Death has always made an impact on me. I remember when my Great Grandma Bassham passed away when I was about 17, and finally learning in the funeral about her life, the life of this woman who I barely knew—I only saw her a couple times a year, and she had Alzheimer’s during the last few years of her life. Mourners during the funeral told of an adventurous once-young woman who traveled extensively, including going on a motorcycle tour of the US with her husband with their first newborn baby in tow. That’s the moment I realized I wanted to live more deeply than I had been, and experience far more of life and the world than I had been.
Even as an adult, I found myself finally processing and healing from the death of my Great Grandpa Jack, who had died when I was a child. I had always felt a bit of guilt for not feeling more sad when he passed away, but I was a child, and it just didn’t fully click. I found closure when I was 22.
On October 11, I got online to look up some recipes and updates from an acquaintance of mine, a woman who I had met at the beginning of this year. We had followed each other on Instagram for a bit as we both had wellness accounts (same appreciation for wellness, just different philosophies on how to go about all of it) and when we met in person, we also related over overcoming past betrayal trauma. While we didn’t agree on all things, I sure admired this woman and the light and love she emits through everything she shares and creates.
(I should note, I’ve been off of Facebook since the summertime, and off Instagram for the past week, so I had to google to remember her website and info).
When I googled her name to try to find her website again, I was surprised that it auto-filled—and even more surprised that the next search option included her new husband’s name as well. I figured it had something to do with their wedding that I had heard about in August.
I was wrong.
Amy and her husband died at the end of August while driving on their honeymoon.
It’s hard to believe. How did I not know? And how could she be gone?
I cried alone in my dark living room. I finally called my brother to process. I was sad, I told him. I was really sad. And how could she be gone. He told me that sometimes it’s just their time to go—and other comforting, and true, words. But then I kept seeing her face in my mind—smiling brightly—and how could she be gone?
She cared about health. She also had food allergies like me, just different ones. She had also been through a traumatic relationship, and we had talked about healing from betrayal trauma before. She had found a deep love in Stephen. I remember standing outside in the rain as she told me how happy she was with him back in January, and how good and kind of a man he was.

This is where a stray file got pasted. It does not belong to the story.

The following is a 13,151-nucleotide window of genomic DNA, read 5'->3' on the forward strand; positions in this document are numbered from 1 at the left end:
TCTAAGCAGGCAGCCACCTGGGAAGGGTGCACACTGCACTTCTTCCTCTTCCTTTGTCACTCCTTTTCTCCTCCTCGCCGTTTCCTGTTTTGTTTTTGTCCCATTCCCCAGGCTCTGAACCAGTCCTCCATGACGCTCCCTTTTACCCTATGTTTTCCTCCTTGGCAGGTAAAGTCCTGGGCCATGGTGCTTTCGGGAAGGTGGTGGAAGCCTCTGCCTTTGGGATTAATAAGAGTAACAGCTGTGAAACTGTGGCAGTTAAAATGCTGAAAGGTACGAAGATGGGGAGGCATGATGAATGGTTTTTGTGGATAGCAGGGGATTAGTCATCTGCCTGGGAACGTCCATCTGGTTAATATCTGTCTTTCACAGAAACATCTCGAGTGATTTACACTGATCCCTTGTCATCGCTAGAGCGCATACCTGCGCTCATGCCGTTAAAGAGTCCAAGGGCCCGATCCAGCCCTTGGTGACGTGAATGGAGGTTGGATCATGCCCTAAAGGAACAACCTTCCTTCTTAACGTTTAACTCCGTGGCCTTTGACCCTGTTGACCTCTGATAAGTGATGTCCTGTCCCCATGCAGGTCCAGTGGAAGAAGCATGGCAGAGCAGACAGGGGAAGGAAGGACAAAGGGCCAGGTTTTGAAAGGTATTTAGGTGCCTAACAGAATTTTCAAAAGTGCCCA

I can’t believe she’s gone.
And I feel silly—we hadn’t seen each other in several months. I was obviously very out of the loop (what else am I missing without Facebook? Though, I still think I’d rather be off of Facebook for now). I didn’t agree with her wellness philosophies even. But still, here I am in my living room, crying because Amy isn’t on this earth anymore.
And so, what can I do? What can I do to honor her life and the light she spread to every person she met? How can I let her enthusiasm and love be evident in MY life, to share with others as she did?
I’m reminded of a quote by Elder Godoy, a leader in the Church of Jesus Christ of Latter-day Saints:
“I wonder what it would mean, what effect it would have in my life to know that I had only one more day to live. How would I treat my wife, my children, and others? How patient and polite would I be? How would I take care of my body? How fervently would I pray and search the scriptures? I think that, in one way or another, we all at some point will have a “one more day” realization—a realization that we must use wisely the time we have.”
I’ve been thinking about how I can better serve those around me, and those in my community. I’m thinking about how I can better care for my body and my spirit– and I’ve been thinking about Amy each time I make a conscious decision to care for myself in whatever way. She preached caring for your body and feeling healthy and strong, and what a wise way to live life– with the health, wellness, and energy to live every day to its fullest.
Switching gears a bit… A friend of mine has an Instagram page just to share his love for riding his motorcycle, and I love that. I can’t recall him ever talking about trying to get more followers or monetizing anything- he just shares because he loves it. I LOVE THAT. My website and Instagram started as a companion to my yoga teaching business– which is far in the past now– so sometimes I am still in that business mindset with these platforms. But lately I’ve been thinking more and more of letting this be a space to simply share this hobby with others– of being active and enjoying wellness.
That’s one of the reasons I’ve decided to take my last name off most of my public projects. This website and my public Instagram, for example, are now “Allie Active.” I’m keeping my name on my private Instagram, as that’s where I intend to connect with close family and friends. I want to keep my private life private, and even sacred at times. I want every hangout with girlfriends to be a joy; every google hangout with my best friend or brother to be the funniest conversation of my life; every connection with extended family to be a treat; and every embrace with my guy to be a special kind of magic, because it is.
Life is short and I’m going to make the most of it.
Thank you Amy, for the reminder.